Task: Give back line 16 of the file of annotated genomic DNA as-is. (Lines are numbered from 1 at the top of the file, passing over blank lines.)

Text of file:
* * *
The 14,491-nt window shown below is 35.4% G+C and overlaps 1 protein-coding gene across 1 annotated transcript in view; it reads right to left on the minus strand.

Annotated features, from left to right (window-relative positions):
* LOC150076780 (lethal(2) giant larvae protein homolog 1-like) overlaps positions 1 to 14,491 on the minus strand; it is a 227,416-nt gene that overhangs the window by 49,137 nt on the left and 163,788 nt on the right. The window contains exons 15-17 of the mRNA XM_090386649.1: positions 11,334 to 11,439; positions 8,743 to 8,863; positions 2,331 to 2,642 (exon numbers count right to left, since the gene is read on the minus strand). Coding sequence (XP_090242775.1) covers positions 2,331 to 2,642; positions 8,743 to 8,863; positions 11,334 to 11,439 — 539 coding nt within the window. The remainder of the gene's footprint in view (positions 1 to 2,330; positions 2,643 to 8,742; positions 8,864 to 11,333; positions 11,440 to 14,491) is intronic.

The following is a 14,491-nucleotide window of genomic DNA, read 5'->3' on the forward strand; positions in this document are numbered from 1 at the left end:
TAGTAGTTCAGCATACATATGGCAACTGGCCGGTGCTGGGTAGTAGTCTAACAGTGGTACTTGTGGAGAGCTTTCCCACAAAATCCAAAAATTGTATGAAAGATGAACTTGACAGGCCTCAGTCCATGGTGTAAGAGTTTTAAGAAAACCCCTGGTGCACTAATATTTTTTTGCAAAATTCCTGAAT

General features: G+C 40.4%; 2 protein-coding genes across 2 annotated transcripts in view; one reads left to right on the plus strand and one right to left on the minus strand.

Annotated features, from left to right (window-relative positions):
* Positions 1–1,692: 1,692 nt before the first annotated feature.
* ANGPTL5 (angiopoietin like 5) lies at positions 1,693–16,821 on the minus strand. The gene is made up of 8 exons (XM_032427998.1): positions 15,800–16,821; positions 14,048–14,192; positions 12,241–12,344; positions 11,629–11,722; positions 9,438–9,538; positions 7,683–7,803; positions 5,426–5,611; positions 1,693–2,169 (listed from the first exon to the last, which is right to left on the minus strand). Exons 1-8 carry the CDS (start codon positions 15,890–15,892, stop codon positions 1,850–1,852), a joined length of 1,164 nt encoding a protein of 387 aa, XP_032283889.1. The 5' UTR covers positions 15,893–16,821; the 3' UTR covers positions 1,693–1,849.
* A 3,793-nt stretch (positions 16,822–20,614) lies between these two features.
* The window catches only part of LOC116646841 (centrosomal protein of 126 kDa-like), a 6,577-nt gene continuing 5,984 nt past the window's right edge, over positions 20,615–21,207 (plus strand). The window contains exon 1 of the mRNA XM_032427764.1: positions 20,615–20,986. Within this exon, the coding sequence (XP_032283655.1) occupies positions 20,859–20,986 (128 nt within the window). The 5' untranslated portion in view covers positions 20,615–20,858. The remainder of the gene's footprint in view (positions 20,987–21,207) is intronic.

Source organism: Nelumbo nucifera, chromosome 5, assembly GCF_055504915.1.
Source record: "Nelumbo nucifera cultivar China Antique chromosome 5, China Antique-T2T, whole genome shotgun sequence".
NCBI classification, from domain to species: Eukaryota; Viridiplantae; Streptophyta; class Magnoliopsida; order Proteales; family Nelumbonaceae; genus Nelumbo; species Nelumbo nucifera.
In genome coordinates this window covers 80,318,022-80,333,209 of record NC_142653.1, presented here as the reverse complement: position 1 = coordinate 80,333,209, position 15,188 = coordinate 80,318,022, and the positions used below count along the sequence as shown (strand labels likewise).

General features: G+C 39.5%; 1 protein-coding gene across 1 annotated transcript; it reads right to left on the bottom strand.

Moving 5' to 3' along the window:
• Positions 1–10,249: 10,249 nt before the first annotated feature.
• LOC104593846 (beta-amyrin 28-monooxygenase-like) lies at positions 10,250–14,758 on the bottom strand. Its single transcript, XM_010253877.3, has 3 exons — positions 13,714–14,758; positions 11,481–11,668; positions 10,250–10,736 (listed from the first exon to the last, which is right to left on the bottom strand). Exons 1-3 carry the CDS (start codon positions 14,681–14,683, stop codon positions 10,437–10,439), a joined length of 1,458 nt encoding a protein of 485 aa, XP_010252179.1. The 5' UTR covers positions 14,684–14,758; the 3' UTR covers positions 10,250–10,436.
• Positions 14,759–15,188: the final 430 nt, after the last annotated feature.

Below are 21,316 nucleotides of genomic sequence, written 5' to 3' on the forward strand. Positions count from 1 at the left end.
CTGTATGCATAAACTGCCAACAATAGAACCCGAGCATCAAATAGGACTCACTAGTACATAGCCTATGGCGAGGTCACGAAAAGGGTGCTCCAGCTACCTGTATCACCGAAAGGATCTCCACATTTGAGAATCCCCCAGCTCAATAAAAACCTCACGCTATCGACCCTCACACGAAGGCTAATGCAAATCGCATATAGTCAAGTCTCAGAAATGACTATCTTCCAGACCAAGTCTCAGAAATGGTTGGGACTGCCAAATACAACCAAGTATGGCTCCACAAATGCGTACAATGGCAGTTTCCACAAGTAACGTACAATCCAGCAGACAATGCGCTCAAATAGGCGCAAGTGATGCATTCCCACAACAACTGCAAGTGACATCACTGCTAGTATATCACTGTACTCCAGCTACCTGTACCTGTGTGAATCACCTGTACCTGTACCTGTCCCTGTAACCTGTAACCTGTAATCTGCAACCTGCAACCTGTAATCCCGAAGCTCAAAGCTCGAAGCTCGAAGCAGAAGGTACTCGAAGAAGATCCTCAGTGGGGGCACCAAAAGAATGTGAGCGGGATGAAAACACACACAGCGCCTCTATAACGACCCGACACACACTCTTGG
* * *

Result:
General features: G+C 39.5%; 1 protein-coding gene across 1 annotated transcript; it reads right to left on the bottom strand.